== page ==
We built a prototype and used our method to improve image quality. The unit size of the coded aperture is 13 um, which is generated using the M sequence of 127 and extended by one cycle, as shown in the Fig. 5.

Fig. 5

The prototype of code aperture lens-less imaging system

The detector is B1923 CCD from Imperx, using a KAI-02170 monochrome chip. The detector has 1920 × 1080 pixels with a size of 7.4um. The angle response of the pixel drops to 50% at 18°, and the distance from the photosensitive surface to the coded aperture is 3.37 mm. Although the field of view of the coded aperture camera is very large, it is limited to the angle response of the detector, and the field of view is only about 36°. We use an LCD monitor as the target simulator. The unit size of the monitor is 0.275 mm, and the target image maintains the original resolution without zooming in and out.

Firstly, we use a point light source to illuminate, and the averaged 100 frames of data are collected as HPSF. Then to image uniform rectangular targets of different sizes, reconstruct the image, select the target area to calculate the SNR.

The results in Fig. 6 are consistent with the simulation results. Based on this result, we propose a method to improve the quality of lens-less imaging of the coded aperture. This method, we called segmented area imaging, divides a target into several regions, images them separately, and then splicing them together. Theoretically, the imaging quality is better than that of the whole region directly. Figure 7 compares the results of segmented area imaging and full-area imaging (snapshotting to get the full image), and the reconstructed images using the three algorithms all show that the image quality of the segmented area imaging is improved compared with the full-area imaging method.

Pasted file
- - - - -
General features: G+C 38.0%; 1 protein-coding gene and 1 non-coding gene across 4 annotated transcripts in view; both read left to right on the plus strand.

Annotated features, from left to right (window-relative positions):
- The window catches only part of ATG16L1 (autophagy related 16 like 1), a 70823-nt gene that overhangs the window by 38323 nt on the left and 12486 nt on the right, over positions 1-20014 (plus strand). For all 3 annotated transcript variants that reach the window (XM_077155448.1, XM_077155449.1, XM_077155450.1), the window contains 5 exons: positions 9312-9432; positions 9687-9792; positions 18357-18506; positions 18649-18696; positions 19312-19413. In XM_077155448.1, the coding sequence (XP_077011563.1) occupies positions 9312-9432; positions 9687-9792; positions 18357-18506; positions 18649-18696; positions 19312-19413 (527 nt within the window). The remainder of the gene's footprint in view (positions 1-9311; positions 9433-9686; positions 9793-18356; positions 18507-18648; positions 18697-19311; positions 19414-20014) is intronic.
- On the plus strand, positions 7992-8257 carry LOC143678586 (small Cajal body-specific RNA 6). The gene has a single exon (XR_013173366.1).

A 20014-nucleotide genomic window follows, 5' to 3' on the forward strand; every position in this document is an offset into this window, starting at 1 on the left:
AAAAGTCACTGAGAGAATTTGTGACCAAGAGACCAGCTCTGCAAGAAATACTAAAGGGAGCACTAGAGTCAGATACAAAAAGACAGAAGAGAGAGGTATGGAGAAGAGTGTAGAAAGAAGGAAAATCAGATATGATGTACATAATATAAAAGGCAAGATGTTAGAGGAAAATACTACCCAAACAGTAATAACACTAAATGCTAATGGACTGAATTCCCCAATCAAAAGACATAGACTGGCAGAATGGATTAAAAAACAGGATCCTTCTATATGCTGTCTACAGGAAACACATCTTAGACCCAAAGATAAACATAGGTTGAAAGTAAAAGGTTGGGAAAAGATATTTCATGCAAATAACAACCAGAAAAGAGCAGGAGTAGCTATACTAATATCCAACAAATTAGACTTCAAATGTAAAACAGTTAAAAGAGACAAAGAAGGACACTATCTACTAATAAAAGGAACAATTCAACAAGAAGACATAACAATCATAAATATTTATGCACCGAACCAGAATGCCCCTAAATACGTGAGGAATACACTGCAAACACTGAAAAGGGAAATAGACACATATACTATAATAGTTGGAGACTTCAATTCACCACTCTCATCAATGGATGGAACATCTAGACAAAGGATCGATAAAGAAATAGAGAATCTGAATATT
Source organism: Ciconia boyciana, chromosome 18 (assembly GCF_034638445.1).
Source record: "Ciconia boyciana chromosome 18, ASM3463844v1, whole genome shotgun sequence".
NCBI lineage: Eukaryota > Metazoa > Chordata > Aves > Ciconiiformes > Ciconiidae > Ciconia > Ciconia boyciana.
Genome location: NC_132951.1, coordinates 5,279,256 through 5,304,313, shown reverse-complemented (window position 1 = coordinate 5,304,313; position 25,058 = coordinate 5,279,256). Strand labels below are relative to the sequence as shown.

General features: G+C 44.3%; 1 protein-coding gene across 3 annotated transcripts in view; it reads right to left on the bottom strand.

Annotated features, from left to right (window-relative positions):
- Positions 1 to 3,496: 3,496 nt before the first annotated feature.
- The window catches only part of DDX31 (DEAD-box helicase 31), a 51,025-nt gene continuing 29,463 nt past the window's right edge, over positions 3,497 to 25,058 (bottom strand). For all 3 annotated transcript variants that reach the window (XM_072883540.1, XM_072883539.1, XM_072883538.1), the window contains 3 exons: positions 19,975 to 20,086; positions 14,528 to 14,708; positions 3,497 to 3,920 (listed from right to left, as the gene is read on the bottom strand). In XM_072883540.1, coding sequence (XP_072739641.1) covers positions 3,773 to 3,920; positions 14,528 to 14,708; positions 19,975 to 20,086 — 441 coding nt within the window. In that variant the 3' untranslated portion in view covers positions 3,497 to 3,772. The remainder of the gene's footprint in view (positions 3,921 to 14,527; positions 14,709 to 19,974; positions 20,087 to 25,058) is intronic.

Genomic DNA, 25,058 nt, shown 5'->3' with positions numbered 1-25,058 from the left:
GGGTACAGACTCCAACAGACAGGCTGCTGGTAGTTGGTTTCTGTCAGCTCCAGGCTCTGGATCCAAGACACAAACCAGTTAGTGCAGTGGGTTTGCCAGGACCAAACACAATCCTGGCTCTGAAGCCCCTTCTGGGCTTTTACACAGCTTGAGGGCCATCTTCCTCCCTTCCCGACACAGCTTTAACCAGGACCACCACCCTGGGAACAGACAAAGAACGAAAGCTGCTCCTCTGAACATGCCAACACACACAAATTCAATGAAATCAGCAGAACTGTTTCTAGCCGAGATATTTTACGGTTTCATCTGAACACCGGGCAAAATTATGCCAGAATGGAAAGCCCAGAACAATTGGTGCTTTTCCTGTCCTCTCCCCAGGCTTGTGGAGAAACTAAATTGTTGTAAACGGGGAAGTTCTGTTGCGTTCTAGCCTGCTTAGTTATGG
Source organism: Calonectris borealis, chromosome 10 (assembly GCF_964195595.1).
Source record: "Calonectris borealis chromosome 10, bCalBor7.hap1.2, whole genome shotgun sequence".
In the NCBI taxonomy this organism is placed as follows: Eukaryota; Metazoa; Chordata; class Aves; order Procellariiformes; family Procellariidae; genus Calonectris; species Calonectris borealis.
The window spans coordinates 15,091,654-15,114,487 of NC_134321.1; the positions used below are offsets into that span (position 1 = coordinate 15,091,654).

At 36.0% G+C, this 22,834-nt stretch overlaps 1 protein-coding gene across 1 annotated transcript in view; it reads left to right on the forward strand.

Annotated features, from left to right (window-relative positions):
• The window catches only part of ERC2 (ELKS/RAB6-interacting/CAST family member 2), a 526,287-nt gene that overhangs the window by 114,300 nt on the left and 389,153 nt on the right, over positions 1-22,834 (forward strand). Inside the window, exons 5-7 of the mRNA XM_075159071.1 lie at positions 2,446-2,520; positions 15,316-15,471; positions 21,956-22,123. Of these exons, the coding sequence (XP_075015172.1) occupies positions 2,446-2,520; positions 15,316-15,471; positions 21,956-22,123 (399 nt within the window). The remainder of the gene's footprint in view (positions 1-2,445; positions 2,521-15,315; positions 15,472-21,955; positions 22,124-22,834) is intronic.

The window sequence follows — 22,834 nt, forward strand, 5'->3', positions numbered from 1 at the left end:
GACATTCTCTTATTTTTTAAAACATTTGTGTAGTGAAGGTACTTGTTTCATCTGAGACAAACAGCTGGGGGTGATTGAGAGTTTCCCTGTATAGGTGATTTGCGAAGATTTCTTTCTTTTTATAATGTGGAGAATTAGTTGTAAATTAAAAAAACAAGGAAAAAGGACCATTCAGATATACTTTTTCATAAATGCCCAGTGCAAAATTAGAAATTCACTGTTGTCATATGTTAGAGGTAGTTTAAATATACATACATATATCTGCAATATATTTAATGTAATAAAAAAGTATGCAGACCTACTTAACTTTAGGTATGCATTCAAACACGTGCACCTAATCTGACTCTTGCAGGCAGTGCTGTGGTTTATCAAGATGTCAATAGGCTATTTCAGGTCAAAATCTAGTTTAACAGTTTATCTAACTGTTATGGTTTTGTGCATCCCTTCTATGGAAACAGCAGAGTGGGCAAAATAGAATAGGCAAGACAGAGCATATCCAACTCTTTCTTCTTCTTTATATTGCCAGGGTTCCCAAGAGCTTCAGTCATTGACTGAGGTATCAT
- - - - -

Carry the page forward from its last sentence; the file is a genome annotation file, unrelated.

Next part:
Fig. 6

The relationship between the SNR of the output image of the camera and the number of luminescence points, the exposure time, and the target brightness is constant, sigma = 10

Fig. 7

Experiment results. a Ground truth of Lena, b coded mask, HPSF, and recorded image, c segmented display for our method and reconstructed results as (d). e Full display for snapshot and reconstructed results as (f)


In this paper, we build a simulation model of the coded aperture imaging system based on the theory of light propagation, simulate the imaging process, and analyze the SNR characteristics of the coded aperture lens-less imaging system. Both simulation experiments and prototype experiments imaged uniform targets of different sizes and reconstructed the image. The experimental results and the theoretical analysis results were more consistent. Both showed that the larger the target size, the SNR of the reconstructed image lower. Although this conclusion was the result of research on coded aperture imaging, due to its extensive mathematical model, this conclusion is also applicable to other lens-less imaging, such as scattering imaging and diffuser camera. Also, this conclusion can help researchers find better masks.

The segmented area imaging can be used to image the target in different regions to improve the image quality, but at the same time, the temporal resolution will be sacrificed, and appropriate means are needed to partition the observed target, which is more suitable for the microscopic imaging scene of static observation.


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Correspondence to Yan Zhao.

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Wang, J., Zhao, Y. SNR of the coded aperture imaging system. Opt Rev 28, 106–112 (2021).